Potholes. The nemesis of drivers everywhere. They appear when you least expect them and they can do some real damage to your tires, your wheels, and even the frame of your vehicle. Potholes need to be filled quickly, before they get larger and damage more vehicles.
Insurance potholes act in the same way. They pop up when you least expect them and certainly when you don’t need them. When they rear their ugly heads they can do some real damage to your assets – especially your cash assets. Insurance potholes need to be filled too. And just like potholes in the road, it’s easy to put off fixing them. But procrastination with insurance potholes is a REALLY bad idea.
One of the biggest insurance potholes is a “gap” in coverage.
What is a “gap” in coverage? Other than a time gap, where you allow a non-payment of insurance premiums to cause your policy to lapse or go dormant, a gap in coverage occurs when what you want to insure is valued at more than the insurance you’ve purchased.
State law minimum requirements for car insurance vary from state to state but usually they’re very, very low. Many states only require you to purchase as little as $10,000 in property damage coverage per accident. So, if you have a car accident and it is deemed to be your fault, make sure the other vehicle isn’t worth more than $10,000. That means don’t hit an car less than one or two years old, no upscale European or Japanese models, no Cadillacs, Lincolns, or Corvettes. Think you can pull that off? If you have any doubts, you have a gap in coverage.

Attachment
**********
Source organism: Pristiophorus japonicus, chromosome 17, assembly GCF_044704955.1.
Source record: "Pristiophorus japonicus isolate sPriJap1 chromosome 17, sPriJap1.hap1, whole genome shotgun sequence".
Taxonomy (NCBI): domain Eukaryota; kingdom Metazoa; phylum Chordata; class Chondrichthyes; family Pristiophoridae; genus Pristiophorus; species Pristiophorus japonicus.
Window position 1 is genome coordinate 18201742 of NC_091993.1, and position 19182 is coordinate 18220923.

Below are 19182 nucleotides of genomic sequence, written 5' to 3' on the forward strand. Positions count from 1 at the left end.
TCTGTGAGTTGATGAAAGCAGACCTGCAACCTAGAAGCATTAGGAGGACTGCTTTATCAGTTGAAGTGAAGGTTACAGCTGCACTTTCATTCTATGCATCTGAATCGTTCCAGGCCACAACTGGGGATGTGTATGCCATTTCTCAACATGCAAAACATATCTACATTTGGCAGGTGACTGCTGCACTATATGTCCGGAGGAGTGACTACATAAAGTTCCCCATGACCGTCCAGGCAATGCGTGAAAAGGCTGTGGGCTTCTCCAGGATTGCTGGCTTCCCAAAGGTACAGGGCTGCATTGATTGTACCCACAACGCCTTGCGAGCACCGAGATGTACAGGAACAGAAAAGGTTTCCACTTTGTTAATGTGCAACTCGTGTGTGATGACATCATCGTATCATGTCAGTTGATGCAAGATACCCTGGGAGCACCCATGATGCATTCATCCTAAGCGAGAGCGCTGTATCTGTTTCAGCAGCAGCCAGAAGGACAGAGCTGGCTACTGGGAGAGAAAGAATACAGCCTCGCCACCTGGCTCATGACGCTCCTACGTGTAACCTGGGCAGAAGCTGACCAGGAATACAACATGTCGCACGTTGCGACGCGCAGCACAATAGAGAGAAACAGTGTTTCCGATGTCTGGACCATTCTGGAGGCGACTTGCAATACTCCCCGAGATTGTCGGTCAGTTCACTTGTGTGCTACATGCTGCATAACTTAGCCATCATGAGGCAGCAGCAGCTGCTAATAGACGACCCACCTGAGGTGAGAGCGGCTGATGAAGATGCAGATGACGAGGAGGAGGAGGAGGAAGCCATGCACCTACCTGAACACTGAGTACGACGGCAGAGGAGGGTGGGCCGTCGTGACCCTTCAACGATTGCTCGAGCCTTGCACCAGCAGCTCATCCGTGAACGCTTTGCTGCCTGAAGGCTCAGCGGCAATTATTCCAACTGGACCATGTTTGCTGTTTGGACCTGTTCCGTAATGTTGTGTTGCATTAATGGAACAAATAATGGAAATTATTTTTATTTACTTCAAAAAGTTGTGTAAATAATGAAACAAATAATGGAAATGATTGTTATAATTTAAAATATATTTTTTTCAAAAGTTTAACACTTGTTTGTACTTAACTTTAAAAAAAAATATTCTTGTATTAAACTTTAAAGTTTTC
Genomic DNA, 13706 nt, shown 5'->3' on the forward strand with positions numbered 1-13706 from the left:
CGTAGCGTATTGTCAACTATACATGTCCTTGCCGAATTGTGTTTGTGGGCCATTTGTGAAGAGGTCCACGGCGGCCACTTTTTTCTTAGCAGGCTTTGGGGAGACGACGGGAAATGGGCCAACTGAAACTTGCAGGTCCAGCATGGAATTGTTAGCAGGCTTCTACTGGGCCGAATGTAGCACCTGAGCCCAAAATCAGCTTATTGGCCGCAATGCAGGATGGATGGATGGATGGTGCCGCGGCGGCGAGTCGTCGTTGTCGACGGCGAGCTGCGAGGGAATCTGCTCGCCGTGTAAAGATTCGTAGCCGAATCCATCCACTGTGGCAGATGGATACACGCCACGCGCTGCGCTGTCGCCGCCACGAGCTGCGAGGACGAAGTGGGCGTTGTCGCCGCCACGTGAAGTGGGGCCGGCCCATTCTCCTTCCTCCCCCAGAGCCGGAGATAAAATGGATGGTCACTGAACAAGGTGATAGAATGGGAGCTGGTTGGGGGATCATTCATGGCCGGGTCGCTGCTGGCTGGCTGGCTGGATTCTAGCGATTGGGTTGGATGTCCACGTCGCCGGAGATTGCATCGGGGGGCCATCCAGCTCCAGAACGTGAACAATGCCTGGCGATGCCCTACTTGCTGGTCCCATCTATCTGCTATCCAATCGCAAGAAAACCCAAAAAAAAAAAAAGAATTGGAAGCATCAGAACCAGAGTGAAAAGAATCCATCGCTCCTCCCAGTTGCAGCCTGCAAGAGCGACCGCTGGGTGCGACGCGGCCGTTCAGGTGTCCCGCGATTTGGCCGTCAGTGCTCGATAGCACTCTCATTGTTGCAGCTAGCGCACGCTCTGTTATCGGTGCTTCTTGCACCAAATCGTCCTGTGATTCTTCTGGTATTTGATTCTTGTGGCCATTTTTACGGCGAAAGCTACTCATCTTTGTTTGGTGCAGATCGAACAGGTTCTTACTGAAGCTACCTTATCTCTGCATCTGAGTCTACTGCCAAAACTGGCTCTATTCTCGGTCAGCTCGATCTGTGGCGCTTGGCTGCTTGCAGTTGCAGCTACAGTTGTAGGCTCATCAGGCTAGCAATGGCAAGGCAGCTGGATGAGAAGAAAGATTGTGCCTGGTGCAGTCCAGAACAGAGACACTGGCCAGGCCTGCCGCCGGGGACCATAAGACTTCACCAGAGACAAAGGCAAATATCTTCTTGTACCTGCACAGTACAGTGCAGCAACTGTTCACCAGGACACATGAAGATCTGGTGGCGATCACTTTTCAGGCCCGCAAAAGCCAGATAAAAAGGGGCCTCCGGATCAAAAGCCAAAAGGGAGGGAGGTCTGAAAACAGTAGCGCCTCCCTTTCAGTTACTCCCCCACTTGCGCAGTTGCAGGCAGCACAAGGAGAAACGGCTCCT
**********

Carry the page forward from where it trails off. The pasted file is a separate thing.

Far too many people believe that the younger crowd doesn’t need any life insurance but I disagree. Even if you don’t have dependents, the chances are very good you’ll have some final expenses associated with your untimely death .. should it occur. Do you really want your mother or father or other family members to have to face telling the hospital or your creditors that there isn’t enough money to pay them off? Do you really want your parents or family to have to shoulder the entire bill associated with your funeral? I know I didn’t. That’s why I bought a minimal policy, even before I had children, just so my wife wouldn’t face that ordeal.
Wait a minute! Isn’t your home insured for it’s replacement value? Where could there be a gap in that insurance? My answer: how much is your jewelry insured for? How ‘bout your electronics? What about any antiques, guns, furs, or other of those items typically capped at a ridiculously low amount on homeowners insurance policies? If you have those items included in your homeowners insurance policy as an additional rider, you don’t have that gap in coverage.
Has your home increased in value since you bought your policy? If it has, you may be underinsured. If your home has actually decreased in value, you may be over insured and need to decrease it.
You rent your apartment or house? You need renter’s insurance. Without it, if anything happens to the dwelling and you lose your personal belongings, you’re out of luck. Renter’s insurance is cheap.
I know the Federal government is supposed to swoop down sometime in the near future and save us from the evil health care industry, but personally, I’m not holding my breath. Your gap in coverage with your health insurance may come in the form of a higher than standard deductible ($2,000 per person and up). If it is, a supplemental health insurance plan can close that gap and provide you with the necessary coverage so you’re not left holding a bill that’s much larger than you realized.
What do you do if you find a gap in coverage?
I’d recommend checking out InsureMe. When you fill out their simple form, you can get quotes from insurance agents without the hassle. InsureMe’s research shows that consumers save 20-40% by receiving multiple quotes and over 60% of consumers would recommend InsureMe to a friend!
Even if you don’t want to try InsureMe, give your regular insurance agent a call and schedule a time you can both examine your gaps in coverage and make sure they’re filled as soon as possible.
Photo by Heneghan